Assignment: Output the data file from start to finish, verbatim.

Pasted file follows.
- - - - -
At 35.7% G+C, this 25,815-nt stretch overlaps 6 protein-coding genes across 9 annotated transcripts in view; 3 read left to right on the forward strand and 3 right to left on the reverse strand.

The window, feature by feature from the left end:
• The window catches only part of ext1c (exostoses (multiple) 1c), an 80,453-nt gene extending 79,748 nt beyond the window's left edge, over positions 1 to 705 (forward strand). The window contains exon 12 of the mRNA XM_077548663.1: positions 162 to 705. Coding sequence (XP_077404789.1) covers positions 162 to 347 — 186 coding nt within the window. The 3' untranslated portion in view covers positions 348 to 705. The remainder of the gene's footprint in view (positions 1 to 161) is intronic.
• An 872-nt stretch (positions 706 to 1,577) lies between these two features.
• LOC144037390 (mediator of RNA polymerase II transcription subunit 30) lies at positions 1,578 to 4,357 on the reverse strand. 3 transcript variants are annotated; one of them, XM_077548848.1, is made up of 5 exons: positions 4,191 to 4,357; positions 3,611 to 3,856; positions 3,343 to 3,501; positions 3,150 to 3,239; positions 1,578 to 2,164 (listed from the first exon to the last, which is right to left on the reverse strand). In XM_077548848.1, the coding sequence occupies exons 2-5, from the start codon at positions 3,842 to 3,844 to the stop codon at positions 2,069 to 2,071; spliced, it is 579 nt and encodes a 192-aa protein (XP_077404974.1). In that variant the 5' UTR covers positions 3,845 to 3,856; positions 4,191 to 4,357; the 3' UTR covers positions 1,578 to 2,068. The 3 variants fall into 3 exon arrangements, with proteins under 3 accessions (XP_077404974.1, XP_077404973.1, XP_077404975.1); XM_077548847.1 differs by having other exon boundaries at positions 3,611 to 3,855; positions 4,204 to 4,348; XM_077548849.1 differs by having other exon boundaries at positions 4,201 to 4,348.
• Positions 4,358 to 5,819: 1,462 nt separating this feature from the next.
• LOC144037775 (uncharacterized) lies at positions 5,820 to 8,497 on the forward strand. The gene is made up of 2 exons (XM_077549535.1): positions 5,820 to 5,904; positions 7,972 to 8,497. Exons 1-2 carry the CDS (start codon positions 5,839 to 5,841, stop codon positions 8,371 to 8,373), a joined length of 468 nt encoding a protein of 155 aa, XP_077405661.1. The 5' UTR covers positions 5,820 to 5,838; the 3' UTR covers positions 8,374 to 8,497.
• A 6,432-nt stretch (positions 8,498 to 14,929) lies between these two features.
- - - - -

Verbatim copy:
At 35.7% G+C, this 25,815-nt stretch overlaps 6 protein-coding genes across 9 annotated transcripts in view; 3 read left to right on the forward strand and 3 right to left on the reverse strand.

The window, feature by feature from the left end:
• The window catches only part of ext1c (exostoses (multiple) 1c), an 80,453-nt gene extending 79,748 nt beyond the window's left edge, over positions 1 to 705 (forward strand). The window contains exon 12 of the mRNA XM_077548663.1: positions 162 to 705. Coding sequence (XP_077404789.1) covers positions 162 to 347 — 186 coding nt within the window. The 3' untranslated portion in view covers positions 348 to 705. The remainder of the gene's footprint in view (positions 1 to 161) is intronic.
• An 872-nt stretch (positions 706 to 1,577) lies between these two features.
• LOC144037390 (mediator of RNA polymerase II transcription subunit 30) lies at positions 1,578 to 4,357 on the reverse strand. 3 transcript variants are annotated; one of them, XM_077548848.1, is made up of 5 exons: positions 4,191 to 4,357; positions 3,611 to 3,856; positions 3,343 to 3,501; positions 3,150 to 3,239; positions 1,578 to 2,164 (listed from the first exon to the last, which is right to left on the reverse strand). In XM_077548848.1, the coding sequence occupies exons 2-5, from the start codon at positions 3,842 to 3,844 to the stop codon at positions 2,069 to 2,071; spliced, it is 579 nt and encodes a 192-aa protein (XP_077404974.1). In that variant the 5' UTR covers positions 3,845 to 3,856; positions 4,191 to 4,357; the 3' UTR covers positions 1,578 to 2,068. The 3 variants fall into 3 exon arrangements, with proteins under 3 accessions (XP_077404974.1, XP_077404973.1, XP_077404975.1); XM_077548847.1 differs by having other exon boundaries at positions 3,611 to 3,855; positions 4,204 to 4,348; XM_077548849.1 differs by having other exon boundaries at positions 4,201 to 4,348.
• Positions 4,358 to 5,819: 1,462 nt separating this feature from the next.
• LOC144037775 (uncharacterized) lies at positions 5,820 to 8,497 on the forward strand. The gene is made up of 2 exons (XM_077549535.1): positions 5,820 to 5,904; positions 7,972 to 8,497. Exons 1-2 carry the CDS (start codon positions 5,839 to 5,841, stop codon positions 8,371 to 8,373), a joined length of 468 nt encoding a protein of 155 aa, XP_077405661.1. The 5' UTR covers positions 5,820 to 5,838; the 3' UTR covers positions 8,374 to 8,497.
• A 6,432-nt stretch (positions 8,498 to 14,929) lies between these two features.